Sunday, February 15, 2015

My Mom's cancer journey since September...m

In late September, my Mom had a lumpectomy and sentinel lymph node biopsy for breast cancer. Pathology reported the tumor was 5.3 cm; all 4 lymph nodes removed were positive, including 3 nodes in which the cancer had extended beyond the nodes.

She was classified as T3 N2a Mx Stage IIIA invasive lobular carcinoma of the left breast.
The stages are based on:
T=the size of tumor, and whether in situ or locally advanced,
N=the number of positive nodes and where located, and
M=whether the cancer had spread (metastasized).

The M in her classification is x, because there is a question of spreading. Her CT scan showed "small subcentimeter lung opacities of uncertain significance" and as well as "lesions in the liver up to 1.4 cm indeterminate for metastatic foci." I think that means they are not sure of both lungs and liver.

My mother had a terrible infection at the surgery site. Between the infection, and her doctors' vacations, and the holidays, further treatments were delayed.
In mid-December, Mom had a second surgery to clean out more lymph nodes in her armpit. She later had a CT scan of her brain and a PET scan of her body.

In the first week of January, Mom met with her oncologist. He says the other organs are clear. His treatment plan is radiation therapy and hormonal therapy. My Dad said he really wanted to make sure they got all the cancer out, and what about chemotherapy? So the oncologist recommended a second opinion. He also gave us the reports from the second surgery.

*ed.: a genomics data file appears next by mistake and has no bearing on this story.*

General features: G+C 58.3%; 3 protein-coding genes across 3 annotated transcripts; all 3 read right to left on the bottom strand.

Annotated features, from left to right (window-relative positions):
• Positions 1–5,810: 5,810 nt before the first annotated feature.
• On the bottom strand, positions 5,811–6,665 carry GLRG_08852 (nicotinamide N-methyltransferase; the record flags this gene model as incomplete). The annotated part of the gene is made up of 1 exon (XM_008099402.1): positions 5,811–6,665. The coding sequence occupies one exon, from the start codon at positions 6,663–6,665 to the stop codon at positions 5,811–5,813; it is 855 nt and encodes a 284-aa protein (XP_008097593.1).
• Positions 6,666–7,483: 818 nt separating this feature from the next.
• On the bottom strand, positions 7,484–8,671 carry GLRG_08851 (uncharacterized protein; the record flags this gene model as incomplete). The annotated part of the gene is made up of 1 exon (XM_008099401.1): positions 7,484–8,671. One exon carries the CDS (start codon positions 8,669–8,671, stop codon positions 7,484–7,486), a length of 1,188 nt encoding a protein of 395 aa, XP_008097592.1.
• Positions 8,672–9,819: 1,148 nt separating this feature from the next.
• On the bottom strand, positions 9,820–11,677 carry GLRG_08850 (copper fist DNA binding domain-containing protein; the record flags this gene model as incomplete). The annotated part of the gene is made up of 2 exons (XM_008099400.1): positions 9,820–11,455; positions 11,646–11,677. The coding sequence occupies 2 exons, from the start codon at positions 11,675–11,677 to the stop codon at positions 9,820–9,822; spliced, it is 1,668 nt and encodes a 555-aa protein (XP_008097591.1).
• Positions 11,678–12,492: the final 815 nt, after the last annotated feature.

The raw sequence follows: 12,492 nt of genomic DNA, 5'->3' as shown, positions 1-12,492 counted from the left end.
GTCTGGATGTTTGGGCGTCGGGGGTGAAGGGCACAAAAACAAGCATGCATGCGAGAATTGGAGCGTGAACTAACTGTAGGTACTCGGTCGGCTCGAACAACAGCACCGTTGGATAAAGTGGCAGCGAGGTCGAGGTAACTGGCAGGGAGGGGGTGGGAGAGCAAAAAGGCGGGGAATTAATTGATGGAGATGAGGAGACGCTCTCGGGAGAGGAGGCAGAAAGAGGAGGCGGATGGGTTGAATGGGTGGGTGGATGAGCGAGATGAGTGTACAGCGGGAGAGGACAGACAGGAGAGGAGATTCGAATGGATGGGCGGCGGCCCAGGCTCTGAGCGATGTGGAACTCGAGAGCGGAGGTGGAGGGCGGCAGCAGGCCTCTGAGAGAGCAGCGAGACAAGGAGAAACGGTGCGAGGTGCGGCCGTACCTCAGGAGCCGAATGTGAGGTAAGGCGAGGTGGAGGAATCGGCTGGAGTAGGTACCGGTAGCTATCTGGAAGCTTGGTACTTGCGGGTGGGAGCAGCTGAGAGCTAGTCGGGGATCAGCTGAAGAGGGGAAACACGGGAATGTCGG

I read through the pathology reports, with my copy of Dr. Susan Love's Breast Book, 5th Edition close at hand. There were 9 lymph nodes were removed this time: 7 were positive for cancer, and including 5 nodes which were "almost completely replaced by tumor cells." PET/CT report noted "couple of borderline enlarged subpectoral (breast) lymph nodes" and "at least 4 small axillary (armpit) lymph nodes." PET/CT report stated for both Abdomen and Pelvis: "no significant increase uptake is noted," however, mentioned that "small lung nodules are beyond the resolution limit of PET/CT."  I question if there is more cancer in breast and armpit, and are the lungs and liver clear or not?

The amount of cancer, and its aggressiveness is really scaring me. I think my parents don't realize how serious this may be, and they have their heads in the sand. When I expressed my concerns to my brother, I realized that he didn't know how serious this was either. I explained to my brother that her tumor was large, and she had a total of 11 positive lymph nodes. The five-year breast cancer survival rates for patients with tumors 5 cm or larger, with 4 or more positive lymph nodes, is just 45.4%.  I apologized for the rude awakening, and he said he wished he could have left his head in the sand, but he agreed is more important that we help Mom & Dad through this.

So I prepared another list of questions to address these concerns. I mailed Mom (yes, snail mail) the list and I sent 2 copies so she could give one to the doctor. I also emailed the questions to my brother who will be going with them.

In the second week of January, Mom went to Dana-Farber Cancer Institute for her second opinion.  The Dana-Farber oncologist recommended a similar treatment plan is radiation therapy and hormonal therapy. But he suggested adding a clinical trial medication. He agreed that Mom was not a candidate for chemotherapy. He also says the other organs are clear, as far as we can tell. Yes, there are lesions and spots on the scans, which may be just aging. We don't know for sure unless we do a biopsy, which is very invasive, and really doesn't change our treatment plan either way.

My brother noted that neither oncologist talked about curing the cancer. We are managing the cancer.

Mom has started her radiation therapy and hormonal therapy.

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